Preventing users from accesing action.

Ted Husted

If you are using Struts 1.1, there is a roles attribute to the action mapping where you can specify standard JAAS roles. If you are not using container-managed security, you can create your own RequestProcess subclass, override the appropriate method to call your security, and then plug in your RequestProcess subclass.

If you are using Struts 1.0, people often write this sort of thing into a standard base Action class. On entering perform, the Action does a security check on itself, and if it passes, calls another method with the same signature (like, say, execute). Otherwise, it forwards off to whereever.

To store the security roles in Struts 1.0, you can add a public properties to your base Action (like, say, roles), and then use the set-property element to set the roles for each action.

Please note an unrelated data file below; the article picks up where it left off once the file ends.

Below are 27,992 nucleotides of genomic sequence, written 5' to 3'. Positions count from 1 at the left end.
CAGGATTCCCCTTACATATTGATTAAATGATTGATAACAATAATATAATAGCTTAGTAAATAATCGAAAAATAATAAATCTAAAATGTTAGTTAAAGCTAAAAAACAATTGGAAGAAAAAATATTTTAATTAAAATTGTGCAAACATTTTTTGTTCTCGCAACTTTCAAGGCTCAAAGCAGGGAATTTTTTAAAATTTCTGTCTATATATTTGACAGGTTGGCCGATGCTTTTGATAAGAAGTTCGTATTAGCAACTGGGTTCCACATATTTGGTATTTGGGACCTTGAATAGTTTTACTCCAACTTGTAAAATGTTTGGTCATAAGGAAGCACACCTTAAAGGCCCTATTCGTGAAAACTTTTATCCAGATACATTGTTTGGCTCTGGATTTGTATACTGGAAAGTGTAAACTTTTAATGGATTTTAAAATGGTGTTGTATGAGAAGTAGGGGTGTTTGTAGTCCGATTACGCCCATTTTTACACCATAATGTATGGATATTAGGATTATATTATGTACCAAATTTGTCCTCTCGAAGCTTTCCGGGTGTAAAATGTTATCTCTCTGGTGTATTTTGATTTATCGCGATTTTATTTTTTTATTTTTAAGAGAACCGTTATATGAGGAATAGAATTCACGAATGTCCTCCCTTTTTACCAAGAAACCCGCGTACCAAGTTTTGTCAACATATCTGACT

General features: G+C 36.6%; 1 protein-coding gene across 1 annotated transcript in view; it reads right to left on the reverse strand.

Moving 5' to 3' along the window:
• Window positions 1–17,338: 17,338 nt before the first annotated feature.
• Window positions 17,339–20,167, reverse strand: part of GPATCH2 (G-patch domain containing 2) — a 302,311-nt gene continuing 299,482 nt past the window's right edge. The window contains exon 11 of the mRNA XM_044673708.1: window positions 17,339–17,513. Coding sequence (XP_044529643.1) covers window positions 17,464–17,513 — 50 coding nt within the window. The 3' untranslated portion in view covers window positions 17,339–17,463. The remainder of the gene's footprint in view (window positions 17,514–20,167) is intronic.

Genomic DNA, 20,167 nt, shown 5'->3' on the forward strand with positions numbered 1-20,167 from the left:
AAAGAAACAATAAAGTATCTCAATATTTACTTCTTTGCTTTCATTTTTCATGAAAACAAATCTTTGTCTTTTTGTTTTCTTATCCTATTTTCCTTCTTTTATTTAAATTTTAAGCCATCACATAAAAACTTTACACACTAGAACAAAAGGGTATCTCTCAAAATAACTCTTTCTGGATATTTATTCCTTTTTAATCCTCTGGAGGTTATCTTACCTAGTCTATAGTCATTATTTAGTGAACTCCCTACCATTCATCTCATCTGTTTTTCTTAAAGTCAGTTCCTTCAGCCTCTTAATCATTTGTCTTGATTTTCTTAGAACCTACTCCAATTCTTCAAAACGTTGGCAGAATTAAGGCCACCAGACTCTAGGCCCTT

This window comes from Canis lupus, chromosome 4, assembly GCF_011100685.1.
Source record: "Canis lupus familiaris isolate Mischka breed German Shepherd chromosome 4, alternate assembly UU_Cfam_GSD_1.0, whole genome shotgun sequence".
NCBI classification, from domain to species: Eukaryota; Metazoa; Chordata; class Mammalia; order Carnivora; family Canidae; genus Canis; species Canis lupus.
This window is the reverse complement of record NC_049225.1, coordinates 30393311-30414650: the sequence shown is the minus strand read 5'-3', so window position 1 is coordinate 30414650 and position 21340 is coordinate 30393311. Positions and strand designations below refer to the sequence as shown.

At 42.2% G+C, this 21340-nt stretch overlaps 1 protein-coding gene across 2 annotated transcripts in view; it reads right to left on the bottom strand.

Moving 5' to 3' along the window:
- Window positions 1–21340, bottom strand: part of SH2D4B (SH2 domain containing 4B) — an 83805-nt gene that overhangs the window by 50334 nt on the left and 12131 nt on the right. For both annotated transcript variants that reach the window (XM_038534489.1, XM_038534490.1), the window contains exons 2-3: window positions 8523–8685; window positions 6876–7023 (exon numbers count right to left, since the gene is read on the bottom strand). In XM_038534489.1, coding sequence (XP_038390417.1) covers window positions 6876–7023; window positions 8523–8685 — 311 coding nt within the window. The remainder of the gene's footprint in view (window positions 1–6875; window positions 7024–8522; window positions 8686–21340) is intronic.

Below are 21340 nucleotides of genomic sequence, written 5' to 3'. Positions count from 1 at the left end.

The perform in your base Struts 1.0 Action could then run the security check if roles is not null, or skip it if not. If it passes, it can call the other signature.

If you use execute and roles for these extensions, you will also be upwardly compatible with Struts 1.1. Just be sure to have your execute method return Exception (which perform can then toss as a ServletException).

HTH, Ted

Ted Husted, Struts in Action.